- All works and services are carried out and installed in terms of Council’s Infrastructure Design Standards
- The new allotments are suitable for the intended purpose.
The current (2018-19) Christchurch District Plan
- Residential Banks Peninsula – 400m²
- Residential Medium Density – 200m²
- Residential Suburban Density Transition – 330m²
- Residential Suburban – 450m²
- Residential Hills – 650m²
- Residential Large Lot – 1500m²
- Residential Central City – The minimum residential site density to be achieved when a site is developed or redeveloped with a residential unit or units shall be not less than one residential unit for every complete 200m2 of sitearea (e.g. a site area of 399m2 requires 1 residential unit, a site area of 400m2 requires 2 residential units).
There are reductions in minimum areas required in some zones when a development is undertaken in conjunction with building commitment. There are also other types of development options available for some zones enabling higher density that detailed above. Enquire to find out.
Māori land is defined in the Te Ture Whenua Māori Act 1993 (TTWMA) as “land that is held by Māori in accordance with tikanga Māori” (Māori custom and culture). The Act was set up to encourage and facilitate the development, utilisation and occupation by its owners, their whanau (extended family), and their hapu (sub-tribe or kin group linked by a common ancestor). In New Zealand, a subdivision of land is usually controlled by the Resource Management Act 1991 (RMA) and the relevant District and City Plans, so that anybody wanting to divide the land into freehold, cross lease, unit title or company leases for more than 35 years, requires a subdivision consent. However, this isn’t always the case for Māori land, where the subdivision is largely controlled by the TTWMA and administered by the Māori Land Court (MLC).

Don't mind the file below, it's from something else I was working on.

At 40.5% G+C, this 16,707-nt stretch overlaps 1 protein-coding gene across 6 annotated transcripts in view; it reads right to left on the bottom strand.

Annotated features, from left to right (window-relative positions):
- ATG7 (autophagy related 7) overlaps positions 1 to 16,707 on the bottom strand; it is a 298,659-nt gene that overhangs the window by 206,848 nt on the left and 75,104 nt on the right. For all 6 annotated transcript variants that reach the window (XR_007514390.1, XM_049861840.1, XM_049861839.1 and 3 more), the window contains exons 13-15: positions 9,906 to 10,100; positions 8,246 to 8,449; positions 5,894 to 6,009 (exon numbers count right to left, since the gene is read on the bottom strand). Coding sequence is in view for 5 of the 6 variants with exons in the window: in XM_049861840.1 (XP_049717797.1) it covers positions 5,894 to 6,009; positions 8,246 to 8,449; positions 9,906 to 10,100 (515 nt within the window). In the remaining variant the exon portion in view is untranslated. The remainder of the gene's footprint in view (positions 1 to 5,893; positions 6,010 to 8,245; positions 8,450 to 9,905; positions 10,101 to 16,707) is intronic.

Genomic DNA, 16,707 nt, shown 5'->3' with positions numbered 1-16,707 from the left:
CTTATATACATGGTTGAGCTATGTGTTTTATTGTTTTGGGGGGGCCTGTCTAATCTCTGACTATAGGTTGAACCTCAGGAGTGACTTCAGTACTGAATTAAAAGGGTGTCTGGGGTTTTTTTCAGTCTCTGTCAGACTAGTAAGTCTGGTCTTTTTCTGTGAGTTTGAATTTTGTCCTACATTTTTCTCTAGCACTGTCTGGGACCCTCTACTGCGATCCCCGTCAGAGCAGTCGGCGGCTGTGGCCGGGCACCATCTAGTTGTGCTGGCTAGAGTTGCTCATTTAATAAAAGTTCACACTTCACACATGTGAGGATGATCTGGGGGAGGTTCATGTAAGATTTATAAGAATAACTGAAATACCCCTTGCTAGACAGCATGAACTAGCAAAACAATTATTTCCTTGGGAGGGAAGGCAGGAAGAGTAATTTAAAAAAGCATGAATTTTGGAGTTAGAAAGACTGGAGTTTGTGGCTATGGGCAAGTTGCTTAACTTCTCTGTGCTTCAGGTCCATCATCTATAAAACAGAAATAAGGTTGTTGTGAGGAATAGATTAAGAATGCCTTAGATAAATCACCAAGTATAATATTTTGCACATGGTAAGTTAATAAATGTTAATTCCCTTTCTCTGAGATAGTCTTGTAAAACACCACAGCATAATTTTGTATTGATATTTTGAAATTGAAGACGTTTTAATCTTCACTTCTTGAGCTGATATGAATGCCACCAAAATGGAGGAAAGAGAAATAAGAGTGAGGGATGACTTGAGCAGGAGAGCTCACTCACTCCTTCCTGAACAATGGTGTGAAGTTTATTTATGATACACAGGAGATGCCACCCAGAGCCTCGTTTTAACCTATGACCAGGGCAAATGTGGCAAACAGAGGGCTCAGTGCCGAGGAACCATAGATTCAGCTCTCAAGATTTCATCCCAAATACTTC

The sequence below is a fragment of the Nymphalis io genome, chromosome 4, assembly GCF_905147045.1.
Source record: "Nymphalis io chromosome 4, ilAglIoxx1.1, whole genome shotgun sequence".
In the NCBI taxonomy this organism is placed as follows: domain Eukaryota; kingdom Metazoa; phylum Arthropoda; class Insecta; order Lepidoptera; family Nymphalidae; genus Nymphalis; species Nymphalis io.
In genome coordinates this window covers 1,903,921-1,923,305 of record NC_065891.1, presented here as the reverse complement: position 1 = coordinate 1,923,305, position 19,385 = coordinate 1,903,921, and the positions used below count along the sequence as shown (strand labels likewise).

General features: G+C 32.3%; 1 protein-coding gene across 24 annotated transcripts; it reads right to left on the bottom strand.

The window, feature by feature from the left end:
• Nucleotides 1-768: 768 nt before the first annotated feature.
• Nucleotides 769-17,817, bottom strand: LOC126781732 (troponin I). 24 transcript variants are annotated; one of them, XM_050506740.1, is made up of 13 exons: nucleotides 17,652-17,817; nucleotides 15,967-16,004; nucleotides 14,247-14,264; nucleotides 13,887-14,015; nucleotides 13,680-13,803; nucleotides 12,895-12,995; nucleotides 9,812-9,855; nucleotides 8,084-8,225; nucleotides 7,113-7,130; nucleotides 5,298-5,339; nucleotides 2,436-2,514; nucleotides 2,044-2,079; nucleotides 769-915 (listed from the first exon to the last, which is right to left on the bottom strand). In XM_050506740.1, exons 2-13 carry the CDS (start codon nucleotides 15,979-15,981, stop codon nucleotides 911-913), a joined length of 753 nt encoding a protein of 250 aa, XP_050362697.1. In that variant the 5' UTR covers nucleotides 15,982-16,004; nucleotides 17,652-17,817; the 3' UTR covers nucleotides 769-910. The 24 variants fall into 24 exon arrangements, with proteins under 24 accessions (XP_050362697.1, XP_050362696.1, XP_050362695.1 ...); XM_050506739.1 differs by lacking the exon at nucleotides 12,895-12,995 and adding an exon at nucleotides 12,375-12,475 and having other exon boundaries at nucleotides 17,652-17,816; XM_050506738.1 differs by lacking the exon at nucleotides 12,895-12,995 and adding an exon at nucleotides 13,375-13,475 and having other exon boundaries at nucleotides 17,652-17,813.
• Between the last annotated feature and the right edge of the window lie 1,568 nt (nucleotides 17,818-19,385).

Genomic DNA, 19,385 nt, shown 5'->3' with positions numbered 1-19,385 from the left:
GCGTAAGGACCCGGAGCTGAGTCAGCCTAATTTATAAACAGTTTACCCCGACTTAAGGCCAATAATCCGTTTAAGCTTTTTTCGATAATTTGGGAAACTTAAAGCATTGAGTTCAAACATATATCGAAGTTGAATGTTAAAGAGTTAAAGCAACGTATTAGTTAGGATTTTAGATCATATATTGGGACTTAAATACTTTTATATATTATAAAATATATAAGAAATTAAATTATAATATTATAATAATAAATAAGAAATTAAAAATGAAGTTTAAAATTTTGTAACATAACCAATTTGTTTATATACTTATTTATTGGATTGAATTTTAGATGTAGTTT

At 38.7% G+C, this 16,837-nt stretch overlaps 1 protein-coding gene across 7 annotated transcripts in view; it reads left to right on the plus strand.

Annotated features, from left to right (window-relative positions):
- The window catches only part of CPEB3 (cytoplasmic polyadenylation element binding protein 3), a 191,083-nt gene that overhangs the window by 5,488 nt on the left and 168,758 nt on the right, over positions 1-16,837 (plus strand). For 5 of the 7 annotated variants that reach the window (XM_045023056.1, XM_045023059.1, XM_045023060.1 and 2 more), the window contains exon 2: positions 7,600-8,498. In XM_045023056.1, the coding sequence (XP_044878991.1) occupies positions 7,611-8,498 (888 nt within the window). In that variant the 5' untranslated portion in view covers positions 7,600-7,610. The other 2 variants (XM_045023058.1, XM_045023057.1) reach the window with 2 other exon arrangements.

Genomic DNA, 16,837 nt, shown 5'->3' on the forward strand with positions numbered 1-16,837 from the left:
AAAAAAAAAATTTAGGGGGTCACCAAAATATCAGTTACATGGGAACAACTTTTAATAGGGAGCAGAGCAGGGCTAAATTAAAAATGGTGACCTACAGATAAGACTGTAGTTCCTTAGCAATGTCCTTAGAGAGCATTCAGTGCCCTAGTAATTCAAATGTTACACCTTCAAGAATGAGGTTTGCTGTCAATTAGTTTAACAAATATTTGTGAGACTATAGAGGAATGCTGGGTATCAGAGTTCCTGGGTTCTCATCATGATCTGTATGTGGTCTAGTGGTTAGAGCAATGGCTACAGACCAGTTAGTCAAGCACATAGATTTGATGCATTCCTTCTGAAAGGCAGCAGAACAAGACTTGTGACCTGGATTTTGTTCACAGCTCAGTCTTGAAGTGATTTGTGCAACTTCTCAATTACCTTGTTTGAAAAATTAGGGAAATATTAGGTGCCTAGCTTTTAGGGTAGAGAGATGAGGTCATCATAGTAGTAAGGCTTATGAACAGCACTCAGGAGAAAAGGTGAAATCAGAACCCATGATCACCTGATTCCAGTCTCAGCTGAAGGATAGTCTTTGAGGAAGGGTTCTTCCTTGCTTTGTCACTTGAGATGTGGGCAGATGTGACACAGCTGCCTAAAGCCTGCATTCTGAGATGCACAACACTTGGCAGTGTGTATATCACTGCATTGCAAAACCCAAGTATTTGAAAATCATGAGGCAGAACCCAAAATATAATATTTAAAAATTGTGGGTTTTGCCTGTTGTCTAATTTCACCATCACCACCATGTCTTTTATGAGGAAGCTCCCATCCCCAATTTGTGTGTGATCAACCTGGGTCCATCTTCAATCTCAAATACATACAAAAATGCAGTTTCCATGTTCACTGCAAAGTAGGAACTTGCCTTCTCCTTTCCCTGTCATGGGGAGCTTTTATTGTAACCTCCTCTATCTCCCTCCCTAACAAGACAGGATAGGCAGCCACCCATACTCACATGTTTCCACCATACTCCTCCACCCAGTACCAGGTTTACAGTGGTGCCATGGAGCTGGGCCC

One or more owners of Māori land can apply to separate their shares from the rest and create a separate title. In Māori land law this is called a “partition” and is a type of subdivision. Partitions must be in accordance with the RMA subdivision requirements unless it is a Hapu Partition, which is where the new land blocks are distributed among the existing owners and no land is gifted or sold outside of the existing owners. The MLC website https://www.maorilandcourt.govt.nz/ has helpful information on partitions and other types of Māori Land dealings.
The extent of any survey work required for a partition depends on Māori Land Court or Council requirements (where applicable), LINZ survey rules, existing survey work and practical on-site considerations.
For those wanting to find out more, most of the Māori Land records are held at the Māori Land Court, although some are also registered with Land Information New Zealand (LINZ). The Māori Land Online database also contains valuable information and can be used to locate individual Māori land blocks on a computer-generated map. Please contact us if you require help with this process in the Canterbury area and our specialist staff can be of assistance.
Why we do what we do
All aspects of the engagement with Survus were excellent. Prompt communication, professional service, and competitive pricing. I would definitely use Survus again and recommend them.
Very accurate and detailed quote, great communication throughout the whole process, reasonable price. Would highly recommend to anyone.